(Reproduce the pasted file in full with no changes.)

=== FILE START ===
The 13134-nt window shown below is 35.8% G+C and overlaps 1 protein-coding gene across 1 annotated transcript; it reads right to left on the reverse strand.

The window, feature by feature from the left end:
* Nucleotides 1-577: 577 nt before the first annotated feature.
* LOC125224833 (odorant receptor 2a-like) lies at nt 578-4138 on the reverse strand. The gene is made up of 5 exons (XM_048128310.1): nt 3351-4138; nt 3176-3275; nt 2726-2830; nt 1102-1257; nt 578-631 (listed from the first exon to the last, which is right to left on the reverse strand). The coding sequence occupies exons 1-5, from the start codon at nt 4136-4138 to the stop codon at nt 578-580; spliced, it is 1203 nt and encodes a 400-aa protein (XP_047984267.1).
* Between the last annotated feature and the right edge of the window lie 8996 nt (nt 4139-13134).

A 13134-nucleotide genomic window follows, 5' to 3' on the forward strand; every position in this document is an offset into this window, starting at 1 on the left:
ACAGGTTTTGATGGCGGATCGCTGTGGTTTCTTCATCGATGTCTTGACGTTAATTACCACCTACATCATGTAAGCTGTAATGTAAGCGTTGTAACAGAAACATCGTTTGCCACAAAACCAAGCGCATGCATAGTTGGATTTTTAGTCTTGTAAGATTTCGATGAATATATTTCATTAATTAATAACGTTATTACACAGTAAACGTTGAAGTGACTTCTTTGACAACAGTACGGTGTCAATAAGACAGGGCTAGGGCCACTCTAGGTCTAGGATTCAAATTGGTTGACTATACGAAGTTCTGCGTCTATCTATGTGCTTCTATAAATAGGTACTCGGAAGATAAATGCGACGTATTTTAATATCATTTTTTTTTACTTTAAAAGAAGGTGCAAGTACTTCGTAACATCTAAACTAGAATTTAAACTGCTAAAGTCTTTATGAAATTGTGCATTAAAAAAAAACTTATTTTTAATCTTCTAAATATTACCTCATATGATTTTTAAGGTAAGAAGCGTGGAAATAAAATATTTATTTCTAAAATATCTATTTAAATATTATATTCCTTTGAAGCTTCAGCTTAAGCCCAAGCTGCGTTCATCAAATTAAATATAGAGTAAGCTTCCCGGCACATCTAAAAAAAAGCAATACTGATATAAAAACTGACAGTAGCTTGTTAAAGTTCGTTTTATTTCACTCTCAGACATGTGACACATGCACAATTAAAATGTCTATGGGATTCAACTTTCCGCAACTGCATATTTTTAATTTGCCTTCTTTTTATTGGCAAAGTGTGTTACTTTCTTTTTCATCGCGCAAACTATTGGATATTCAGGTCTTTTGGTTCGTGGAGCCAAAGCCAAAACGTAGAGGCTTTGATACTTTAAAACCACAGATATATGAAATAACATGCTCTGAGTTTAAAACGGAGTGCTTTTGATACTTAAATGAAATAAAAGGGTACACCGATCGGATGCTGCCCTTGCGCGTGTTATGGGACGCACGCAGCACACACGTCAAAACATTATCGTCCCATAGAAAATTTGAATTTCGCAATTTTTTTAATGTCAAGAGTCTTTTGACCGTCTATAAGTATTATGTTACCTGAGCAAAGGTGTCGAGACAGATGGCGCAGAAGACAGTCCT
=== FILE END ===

The 13134-nt window shown below is 35.8% G+C and overlaps 1 protein-coding gene across 1 annotated transcript; it reads right to left on the reverse strand.

The window, feature by feature from the left end:
* Nucleotides 1-577: 577 nt before the first annotated feature.
* LOC125224833 (odorant receptor 2a-like) lies at nt 578-4138 on the reverse strand. The gene is made up of 5 exons (XM_048128310.1): nt 3351-4138; nt 3176-3275; nt 2726-2830; nt 1102-1257; nt 578-631 (listed from the first exon to the last, which is right to left on the reverse strand). The coding sequence occupies exons 1-5, from the start codon at nt 4136-4138 to the stop codon at nt 578-580; spliced, it is 1203 nt and encodes a 400-aa protein (XP_047984267.1).
* Between the last annotated feature and the right edge of the window lie 8996 nt (nt 4139-13134).

A 13134-nucleotide genomic window follows, 5' to 3' on the forward strand; every position in this document is an offset into this window, starting at 1 on the left:
ACAGGTTTTGATGGCGGATCGCTGTGGTTTCTTCATCGATGTCTTGACGTTAATTACCACCTACATCATGTAAGCTGTAATGTAAGCGTTGTAACAGAAACATCGTTTGCCACAAAACCAAGCGCATGCATAGTTGGATTTTTAGTCTTGTAAGATTTCGATGAATATATTTCATTAATTAATAACGTTATTACACAGTAAACGTTGAAGTGACTTCTTTGACAACAGTACGGTGTCAATAAGACAGGGCTAGGGCCACTCTAGGTCTAGGATTCAAATTGGTTGACTATACGAAGTTCTGCGTCTATCTATGTGCTTCTATAAATAGGTACTCGGAAGATAAATGCGACGTATTTTAATATCATTTTTTTTTACTTTAAAAGAAGGTGCAAGTACTTCGTAACATCTAAACTAGAATTTAAACTGCTAAAGTCTTTATGAAATTGTGCATTAAAAAAAAACTTATTTTTAATCTTCTAAATATTACCTCATATGATTTTTAAGGTAAGAAGCGTGGAAATAAAATATTTATTTCTAAAATATCTATTTAAATATTATATTCCTTTGAAGCTTCAGCTTAAGCCCAAGCTGCGTTCATCAAATTAAATATAGAGTAAGCTTCCCGGCACATCTAAAAAAAAGCAATACTGATATAAAAACTGACAGTAGCTTGTTAAAGTTCGTTTTATTTCACTCTCAGACATGTGACACATGCACAATTAAAATGTCTATGGGATTCAACTTTCCGCAACTGCATATTTTTAATTTGCCTTCTTTTTATTGGCAAAGTGTGTTACTTTCTTTTTCATCGCGCAAACTATTGGATATTCAGGTCTTTTGGTTCGTGGAGCCAAAGCCAAAACGTAGAGGCTTTGATACTTTAAAACCACAGATATATGAAATAACATGCTCTGAGTTTAAAACGGAGTGCTTTTGATACTTAAATGAAATAAAAGGGTACACCGATCGGATGCTGCCCTTGCGCGTGTTATGGGACGCACGCAGCACACACGTCAAAACATTATCGTCCCATAGAAAATTTGAATTTCGCAATTTTTTTAATGTCAAGAGTCTTTTGACCGTCTATAAGTATTATGTTACCTGAGCAAAGGTGTCGAGACAGATGGCGCAGAAGACAGTCCT